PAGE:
Wednesday, May 9, 2012

English–Old Irish Ambigrams

The second batch of multilingual ambigrams I tried my hand at [1] was English with Old Irish. Old Irish technically has its own alphabet [2], like Thai does, but it is usually written using an uncial font. Most of the Irish/Gaelic/Celtic fonts that I found were pretty similar to uncial fonts, so I decided to go with that rather than continue searching for a malleable font for the Old Irish alphabet. So, for this round of multilingual ambigrams I consulted a font called Inversion.[3]

NOTE: to pause the animated .gif images, simply hit the ESC key on your keyboard. To resume, hit the refresh button on your browser.

The next multilingual ambigram combines my name in English with its equivalent in Old Irish, Mathúin. Mathúin is actually not a direct translation of Matthew. It comes from the Irish Gaelic word mathghamain, which means "bear".[4] Its spelling is so close to Matthew, though, that they are used as translational equivalents of each other.

And, as before, I did the same with Leann's name. Again, the Ann portion of her name had an equivalent (Áine), but the Le[ah] portion did not.[5] So I made do with just adding Le- to the beginning. As in times past, I used fading to de-emphasize letters that I didn't want the reader to notice from a particular direction (in this case both the Es of Leáine). Even so, I feel like the E at the end of Leáine looks more like a T.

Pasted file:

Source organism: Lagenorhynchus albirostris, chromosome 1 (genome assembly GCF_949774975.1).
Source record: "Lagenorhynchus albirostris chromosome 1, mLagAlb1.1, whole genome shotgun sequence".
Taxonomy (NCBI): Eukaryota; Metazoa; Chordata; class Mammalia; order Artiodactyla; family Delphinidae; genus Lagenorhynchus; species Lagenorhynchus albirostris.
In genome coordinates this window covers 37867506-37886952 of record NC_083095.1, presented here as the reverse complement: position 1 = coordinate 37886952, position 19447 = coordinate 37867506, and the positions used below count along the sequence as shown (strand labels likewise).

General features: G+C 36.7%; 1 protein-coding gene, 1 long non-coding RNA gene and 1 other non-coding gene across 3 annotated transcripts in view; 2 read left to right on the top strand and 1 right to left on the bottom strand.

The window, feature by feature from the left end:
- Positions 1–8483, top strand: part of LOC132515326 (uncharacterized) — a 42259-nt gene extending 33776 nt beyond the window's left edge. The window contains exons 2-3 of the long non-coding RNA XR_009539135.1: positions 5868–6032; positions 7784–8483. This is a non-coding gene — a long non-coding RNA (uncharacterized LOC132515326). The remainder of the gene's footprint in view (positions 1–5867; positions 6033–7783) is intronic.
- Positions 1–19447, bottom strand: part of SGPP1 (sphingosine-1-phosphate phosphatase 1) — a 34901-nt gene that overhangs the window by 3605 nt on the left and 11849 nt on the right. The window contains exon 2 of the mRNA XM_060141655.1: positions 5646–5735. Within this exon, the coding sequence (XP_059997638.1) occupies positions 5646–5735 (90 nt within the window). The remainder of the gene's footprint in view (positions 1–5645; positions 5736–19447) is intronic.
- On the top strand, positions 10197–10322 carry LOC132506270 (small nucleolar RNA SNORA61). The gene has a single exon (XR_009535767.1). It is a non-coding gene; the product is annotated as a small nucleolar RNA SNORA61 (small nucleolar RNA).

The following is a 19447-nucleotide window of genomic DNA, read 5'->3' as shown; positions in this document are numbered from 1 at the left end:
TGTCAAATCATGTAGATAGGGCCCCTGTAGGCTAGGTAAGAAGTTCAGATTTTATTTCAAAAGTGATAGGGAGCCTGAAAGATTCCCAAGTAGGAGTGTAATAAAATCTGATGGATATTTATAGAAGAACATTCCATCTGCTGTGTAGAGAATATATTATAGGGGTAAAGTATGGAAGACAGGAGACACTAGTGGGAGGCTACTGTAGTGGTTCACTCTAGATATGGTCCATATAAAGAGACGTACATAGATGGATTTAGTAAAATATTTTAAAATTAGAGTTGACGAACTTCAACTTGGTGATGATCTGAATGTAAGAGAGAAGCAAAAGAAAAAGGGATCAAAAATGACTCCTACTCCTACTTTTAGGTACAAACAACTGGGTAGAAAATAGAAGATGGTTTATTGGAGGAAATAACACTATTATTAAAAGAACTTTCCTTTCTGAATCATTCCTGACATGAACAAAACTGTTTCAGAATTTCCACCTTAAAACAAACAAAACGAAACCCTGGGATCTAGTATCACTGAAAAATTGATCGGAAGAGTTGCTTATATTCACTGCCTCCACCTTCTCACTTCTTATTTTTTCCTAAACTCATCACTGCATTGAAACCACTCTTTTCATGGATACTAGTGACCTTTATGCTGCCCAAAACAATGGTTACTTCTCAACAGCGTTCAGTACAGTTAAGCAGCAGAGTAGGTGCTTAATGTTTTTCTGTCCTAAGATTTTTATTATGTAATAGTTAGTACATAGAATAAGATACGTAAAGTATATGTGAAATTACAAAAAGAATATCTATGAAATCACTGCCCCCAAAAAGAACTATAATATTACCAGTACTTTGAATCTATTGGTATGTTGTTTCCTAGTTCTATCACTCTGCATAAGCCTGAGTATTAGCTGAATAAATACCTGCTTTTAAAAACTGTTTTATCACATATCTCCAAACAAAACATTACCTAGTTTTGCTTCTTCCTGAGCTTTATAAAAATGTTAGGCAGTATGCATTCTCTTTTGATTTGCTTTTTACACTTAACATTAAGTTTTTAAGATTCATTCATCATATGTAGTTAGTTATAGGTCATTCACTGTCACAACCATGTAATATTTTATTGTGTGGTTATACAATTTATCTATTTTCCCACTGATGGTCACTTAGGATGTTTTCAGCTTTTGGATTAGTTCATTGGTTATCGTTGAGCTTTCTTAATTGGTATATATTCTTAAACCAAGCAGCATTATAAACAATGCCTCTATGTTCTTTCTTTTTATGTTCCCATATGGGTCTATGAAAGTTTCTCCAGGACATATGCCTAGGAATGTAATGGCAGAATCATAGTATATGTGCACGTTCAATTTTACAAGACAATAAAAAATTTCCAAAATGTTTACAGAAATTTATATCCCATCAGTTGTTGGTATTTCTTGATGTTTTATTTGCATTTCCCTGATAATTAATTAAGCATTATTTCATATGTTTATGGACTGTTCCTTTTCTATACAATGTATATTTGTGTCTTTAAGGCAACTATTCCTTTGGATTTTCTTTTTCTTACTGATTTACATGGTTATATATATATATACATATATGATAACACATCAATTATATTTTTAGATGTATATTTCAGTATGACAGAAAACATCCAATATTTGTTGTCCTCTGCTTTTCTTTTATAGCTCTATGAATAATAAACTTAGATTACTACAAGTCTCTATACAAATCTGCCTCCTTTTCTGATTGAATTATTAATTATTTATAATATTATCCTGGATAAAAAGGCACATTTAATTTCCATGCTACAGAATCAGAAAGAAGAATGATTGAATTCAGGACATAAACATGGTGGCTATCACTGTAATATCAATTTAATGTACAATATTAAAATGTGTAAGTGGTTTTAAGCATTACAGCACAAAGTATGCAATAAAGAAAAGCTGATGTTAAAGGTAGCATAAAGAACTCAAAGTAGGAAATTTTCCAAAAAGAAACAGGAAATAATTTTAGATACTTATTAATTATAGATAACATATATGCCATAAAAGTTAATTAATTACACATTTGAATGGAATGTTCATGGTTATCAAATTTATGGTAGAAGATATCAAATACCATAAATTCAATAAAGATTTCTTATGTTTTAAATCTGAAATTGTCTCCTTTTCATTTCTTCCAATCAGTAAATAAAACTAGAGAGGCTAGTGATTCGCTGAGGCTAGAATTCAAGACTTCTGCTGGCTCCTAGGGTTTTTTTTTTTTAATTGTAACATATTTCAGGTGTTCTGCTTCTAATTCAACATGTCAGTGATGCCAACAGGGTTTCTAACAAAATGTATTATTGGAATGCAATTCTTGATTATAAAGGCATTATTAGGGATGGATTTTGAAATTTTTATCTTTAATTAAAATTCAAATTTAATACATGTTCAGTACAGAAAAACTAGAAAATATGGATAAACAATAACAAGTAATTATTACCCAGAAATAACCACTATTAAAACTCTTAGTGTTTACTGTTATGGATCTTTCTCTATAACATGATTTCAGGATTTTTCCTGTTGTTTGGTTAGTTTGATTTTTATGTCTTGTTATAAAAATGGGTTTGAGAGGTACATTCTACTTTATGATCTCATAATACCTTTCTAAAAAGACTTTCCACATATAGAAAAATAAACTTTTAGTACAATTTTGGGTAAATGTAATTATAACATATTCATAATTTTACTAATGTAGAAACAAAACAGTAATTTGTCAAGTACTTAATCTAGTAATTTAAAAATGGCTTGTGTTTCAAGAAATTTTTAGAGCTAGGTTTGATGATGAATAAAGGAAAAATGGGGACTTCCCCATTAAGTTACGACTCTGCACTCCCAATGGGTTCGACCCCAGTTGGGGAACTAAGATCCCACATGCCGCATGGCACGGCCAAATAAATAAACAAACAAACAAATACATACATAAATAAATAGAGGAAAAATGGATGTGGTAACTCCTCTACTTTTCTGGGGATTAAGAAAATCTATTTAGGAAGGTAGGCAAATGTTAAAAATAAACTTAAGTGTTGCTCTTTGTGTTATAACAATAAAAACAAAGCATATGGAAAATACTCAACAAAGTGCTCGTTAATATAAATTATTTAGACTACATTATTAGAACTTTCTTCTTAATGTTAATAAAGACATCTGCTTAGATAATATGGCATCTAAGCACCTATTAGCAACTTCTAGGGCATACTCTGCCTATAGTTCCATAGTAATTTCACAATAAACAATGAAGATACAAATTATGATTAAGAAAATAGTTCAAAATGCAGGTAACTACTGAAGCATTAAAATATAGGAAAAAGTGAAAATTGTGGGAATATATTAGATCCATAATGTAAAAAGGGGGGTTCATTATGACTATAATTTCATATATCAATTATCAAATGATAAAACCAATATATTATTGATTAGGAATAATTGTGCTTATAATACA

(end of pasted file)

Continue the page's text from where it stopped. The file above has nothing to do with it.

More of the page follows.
The of the two translations of the word lily into Old Irish, I chose cuirinín.[6] It was one letter longer than Lillian's name, but to make matters worse, it was just too convenient to use the is as reverses for each other and the ns in cuirinín for the ls in Lillian. That left me with four letters (cuir-) to match to two (-an). Combining the ir into the a was pretty obvious [7] and that left the u and the n for each other, which wasn't hard to do. But that left the c completely unmatched. I played around a lot with that to incorporate it. I finally settled on having it be a swoosh coming off the n of Lillian. Almost as an afterthought I made it green and added a Stargazer lily to the end.


[1] See the first batch, which are English–Thai ambigrams, here.

[2] See orthography.

[3] You can preview or purchase it here.

[4] Sometimes it is anglicized as Mahon. Seeúin. See also (name).

[5] I briefly thought about adding laigh, which means "bed" (source, scroll down) and is etymologically related to the English word lie (as in lie down). Since it really had nothing to do with the meaning of Leann's name and because it made the name much too long for an ambigram (Laigháine has four more letters than Leann), I decided to forgo it.

[6] See (scroll down). The other option was bioras, which was harder to work with, so I went with cuirinín. See

[7] I am rather pleased with the decision to make the swoosh of the a cut into one side instead of blending it in. I feel this makes the ir more legible.

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